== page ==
After what feels like ages (actually, 5 months is quite a long time!) I have finished my fieldwork, hurrah! I sampled soil and leaf-litter invertebrates, and microbes, in total of 38 sites in 6 different land-use types (deciduous forest, coniferous forest, heathland, pasture, cropland and urban areas) with the aim to compare how species differ between them.
Despite having taken many pictures outside the Royal Albert Hall, I’ve never once been inside (the auditorium). It’s such a beautiful and iconic venue to study and live right next to, so I can’t wait to actually see the main hall, where concerts, the BAFTAs and Imperial Graduations take place.
Yes, that’s right, Imperial Graduates trace the same paths as red carpet walkers 😆.
Undergraduates also, rather unusually, graduate in the October after they finish their degree, rather than that summer. Since Imperial’s student pool is so international, it will be lovely to see everyone when they return for graduation. This October graduation also has a special name: commemoration day, and during my Fresher’s fortnight, it also had a snapchat filter 😁
I’m not graduating for another few years, but I will be volunteering at the Post Graduate Graduation Day this May.
Last year, my average week looked something like this. This year has been *quite* different… So here is my average Spring Holiday, #revision, #messedupsleepingcycle day 🙂
04.30am Time to go to bed… 😀
01.00pm It’s always nice to wake up and realise that you’re already late for lunch, let alone for breakfast. But nevertheless, I had breakfast, a laaaarge coffee and some vitamins to boost my brain. Or for placebo-effect, who knows…
02.30pm Checking emails, writing emails, answering emails. I mean, if you work as the Comms Assistant for your Department you sometimes get random emails like a lecturer writing “Hi Dora, could you please do a photoshoot of my research group because I heard you are good at this” which just sort of… makes your day 🙂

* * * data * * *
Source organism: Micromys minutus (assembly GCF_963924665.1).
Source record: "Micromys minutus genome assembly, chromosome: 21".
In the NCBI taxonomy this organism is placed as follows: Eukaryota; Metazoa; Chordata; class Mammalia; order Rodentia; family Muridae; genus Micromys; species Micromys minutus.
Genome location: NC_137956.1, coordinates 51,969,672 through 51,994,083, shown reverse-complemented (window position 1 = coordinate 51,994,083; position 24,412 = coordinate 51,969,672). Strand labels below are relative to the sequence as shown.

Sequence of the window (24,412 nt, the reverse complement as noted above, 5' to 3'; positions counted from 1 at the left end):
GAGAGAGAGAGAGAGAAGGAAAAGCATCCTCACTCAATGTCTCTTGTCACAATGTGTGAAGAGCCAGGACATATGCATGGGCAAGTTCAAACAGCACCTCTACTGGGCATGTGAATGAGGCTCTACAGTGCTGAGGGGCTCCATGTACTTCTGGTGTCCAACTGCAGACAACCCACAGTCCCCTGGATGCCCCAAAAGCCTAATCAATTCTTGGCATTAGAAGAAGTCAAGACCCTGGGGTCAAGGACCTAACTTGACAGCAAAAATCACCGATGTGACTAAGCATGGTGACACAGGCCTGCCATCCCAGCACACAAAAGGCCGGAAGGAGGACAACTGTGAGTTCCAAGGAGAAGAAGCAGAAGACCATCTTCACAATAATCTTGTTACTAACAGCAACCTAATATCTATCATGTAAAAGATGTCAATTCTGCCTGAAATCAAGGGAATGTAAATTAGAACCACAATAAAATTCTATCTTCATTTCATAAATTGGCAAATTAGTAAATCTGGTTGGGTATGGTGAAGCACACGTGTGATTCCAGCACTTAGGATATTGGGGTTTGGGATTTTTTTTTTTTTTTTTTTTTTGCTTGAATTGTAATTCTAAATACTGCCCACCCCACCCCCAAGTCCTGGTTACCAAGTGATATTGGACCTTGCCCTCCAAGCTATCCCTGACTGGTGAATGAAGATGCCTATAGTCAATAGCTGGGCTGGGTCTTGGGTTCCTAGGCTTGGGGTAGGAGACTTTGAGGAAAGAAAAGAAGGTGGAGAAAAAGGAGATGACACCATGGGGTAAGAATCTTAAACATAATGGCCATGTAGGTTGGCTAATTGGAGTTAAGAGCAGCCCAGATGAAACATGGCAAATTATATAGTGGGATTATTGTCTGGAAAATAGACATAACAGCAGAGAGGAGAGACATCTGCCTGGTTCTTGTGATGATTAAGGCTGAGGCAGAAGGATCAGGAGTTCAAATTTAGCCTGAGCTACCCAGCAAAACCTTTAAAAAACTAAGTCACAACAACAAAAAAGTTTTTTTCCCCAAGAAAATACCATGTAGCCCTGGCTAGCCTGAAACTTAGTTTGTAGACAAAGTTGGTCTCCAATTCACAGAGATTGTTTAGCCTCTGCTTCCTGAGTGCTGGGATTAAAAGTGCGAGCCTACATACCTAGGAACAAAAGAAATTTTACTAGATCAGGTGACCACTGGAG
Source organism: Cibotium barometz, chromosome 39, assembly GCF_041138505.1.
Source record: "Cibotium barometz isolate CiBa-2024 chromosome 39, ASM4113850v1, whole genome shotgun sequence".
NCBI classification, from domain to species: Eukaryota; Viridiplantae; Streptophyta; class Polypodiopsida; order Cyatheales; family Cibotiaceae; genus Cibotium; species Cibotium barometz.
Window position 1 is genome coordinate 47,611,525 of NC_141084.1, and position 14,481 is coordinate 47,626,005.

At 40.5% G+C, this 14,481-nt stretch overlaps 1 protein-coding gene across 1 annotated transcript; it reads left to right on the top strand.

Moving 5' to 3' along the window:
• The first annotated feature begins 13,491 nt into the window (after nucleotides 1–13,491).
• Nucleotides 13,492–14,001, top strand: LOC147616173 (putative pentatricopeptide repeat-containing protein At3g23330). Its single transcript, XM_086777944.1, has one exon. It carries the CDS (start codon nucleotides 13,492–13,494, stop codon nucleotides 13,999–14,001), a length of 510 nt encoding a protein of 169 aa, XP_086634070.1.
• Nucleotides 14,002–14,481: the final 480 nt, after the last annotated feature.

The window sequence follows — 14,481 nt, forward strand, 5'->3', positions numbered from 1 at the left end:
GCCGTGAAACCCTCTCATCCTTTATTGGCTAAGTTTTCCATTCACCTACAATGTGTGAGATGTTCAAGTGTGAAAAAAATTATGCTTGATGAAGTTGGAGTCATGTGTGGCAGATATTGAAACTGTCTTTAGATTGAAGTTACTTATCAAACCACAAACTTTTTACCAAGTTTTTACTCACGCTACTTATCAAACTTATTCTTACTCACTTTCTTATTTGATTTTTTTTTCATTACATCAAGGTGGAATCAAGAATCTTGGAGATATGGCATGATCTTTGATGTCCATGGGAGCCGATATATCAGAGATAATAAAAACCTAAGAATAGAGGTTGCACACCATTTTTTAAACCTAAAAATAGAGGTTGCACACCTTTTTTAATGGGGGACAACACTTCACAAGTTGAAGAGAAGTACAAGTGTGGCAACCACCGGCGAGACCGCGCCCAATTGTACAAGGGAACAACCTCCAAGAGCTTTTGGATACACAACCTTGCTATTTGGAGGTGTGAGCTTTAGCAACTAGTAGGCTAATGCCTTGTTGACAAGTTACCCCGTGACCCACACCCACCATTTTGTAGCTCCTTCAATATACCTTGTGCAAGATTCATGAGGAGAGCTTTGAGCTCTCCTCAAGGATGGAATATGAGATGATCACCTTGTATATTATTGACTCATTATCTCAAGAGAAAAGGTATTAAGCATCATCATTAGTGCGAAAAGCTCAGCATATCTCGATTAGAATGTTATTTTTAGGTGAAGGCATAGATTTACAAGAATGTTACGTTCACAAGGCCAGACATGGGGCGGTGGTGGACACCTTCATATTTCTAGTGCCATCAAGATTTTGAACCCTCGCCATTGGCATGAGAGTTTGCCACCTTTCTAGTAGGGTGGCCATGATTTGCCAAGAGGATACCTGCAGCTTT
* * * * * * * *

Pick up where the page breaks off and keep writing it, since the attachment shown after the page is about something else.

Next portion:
03.00pm After much procrastination, it is time to start some actual revision.
Here’s to a term that’s brought me so much joy,
Materials Trip to the Culham Nuclear Centre
That’s taken me beyond my limits and expanded the shores of my life.
RSM Spring Dinner 2017
Here’s to a term that’s taught me life skills,
Election Campaign for RSM Regalia Officers
Challenged the way I think and taught me what not to sacrifice.
Group Trip to Santander, Spain, Jan 2017 (Yep, it was during term time, but we didn’t miss a minute of a lecture!)
Here’s to the people that have surprised me,
Inspired me and absolutely mesmerised me.
March arrives and it’s time for the annual Natural History Museum (NHM) Student Conference! I am on the student committee and so help with the organisation. There’s a lot to do organising a conference but we learnt from last year and with new members on the team it seemed a lot less stressful this year! Despite the stress and extra work being part of a committee and helping organising a conference is a great opportunity to learn useful skills and make contacts, so I highly recommend getting involved with one if you can.
Talks are compulsory for 3rd year PhD students like me so although I had spoken at the two previous years’ conferences (I need the practice :\ ) I was yet again up on stage. It was quite fun actually as last year I talked about developing my citizen science project Earthworm Watch which was just about to launch, now it has been running a year so I was able to give the first results from the project.